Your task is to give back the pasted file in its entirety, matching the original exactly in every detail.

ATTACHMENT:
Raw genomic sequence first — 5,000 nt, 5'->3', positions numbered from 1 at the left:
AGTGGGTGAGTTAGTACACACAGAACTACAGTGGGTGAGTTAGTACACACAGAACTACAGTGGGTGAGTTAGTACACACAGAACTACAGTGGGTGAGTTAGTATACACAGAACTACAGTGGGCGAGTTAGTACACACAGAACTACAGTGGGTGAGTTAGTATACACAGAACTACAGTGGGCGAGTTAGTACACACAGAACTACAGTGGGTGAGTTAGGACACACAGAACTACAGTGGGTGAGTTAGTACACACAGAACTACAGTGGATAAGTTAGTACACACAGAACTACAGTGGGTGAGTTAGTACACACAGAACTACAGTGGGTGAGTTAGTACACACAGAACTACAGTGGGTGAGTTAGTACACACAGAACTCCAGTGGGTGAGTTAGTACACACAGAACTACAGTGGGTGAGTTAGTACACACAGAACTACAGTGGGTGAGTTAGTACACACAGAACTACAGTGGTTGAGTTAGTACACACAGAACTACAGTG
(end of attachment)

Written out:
Raw genomic sequence first — 5,000 nt, 5'->3', positions numbered from 1 at the left:
AGTGGGTGAGTTAGTACACACAGAACTACAGTGGGTGAGTTAGTACACACAGAACTACAGTGGGTGAGTTAGTACACACAGAACTACAGTGGGTGAGTTAGTATACACAGAACTACAGTGGGCGAGTTAGTACACACAGAACTACAGTGGGTGAGTTAGTATACACAGAACTACAGTGGGCGAGTTAGTACACACAGAACTACAGTGGGTGAGTTAGGACACACAGAACTACAGTGGGTGAGTTAGTACACACAGAACTACAGTGGATAAGTTAGTACACACAGAACTACAGTGGGTGAGTTAGTACACACAGAACTACAGTGGGTGAGTTAGTACACACAGAACTACAGTGGGTGAGTTAGTACACACAGAACTCCAGTGGGTGAGTTAGTACACACAGAACTACAGTGGGTGAGTTAGTACACACAGAACTACAGTGGGTGAGTTAGTACACACAGAACTACAGTGGTTGAGTTAGTACACACAGAACTACAGTG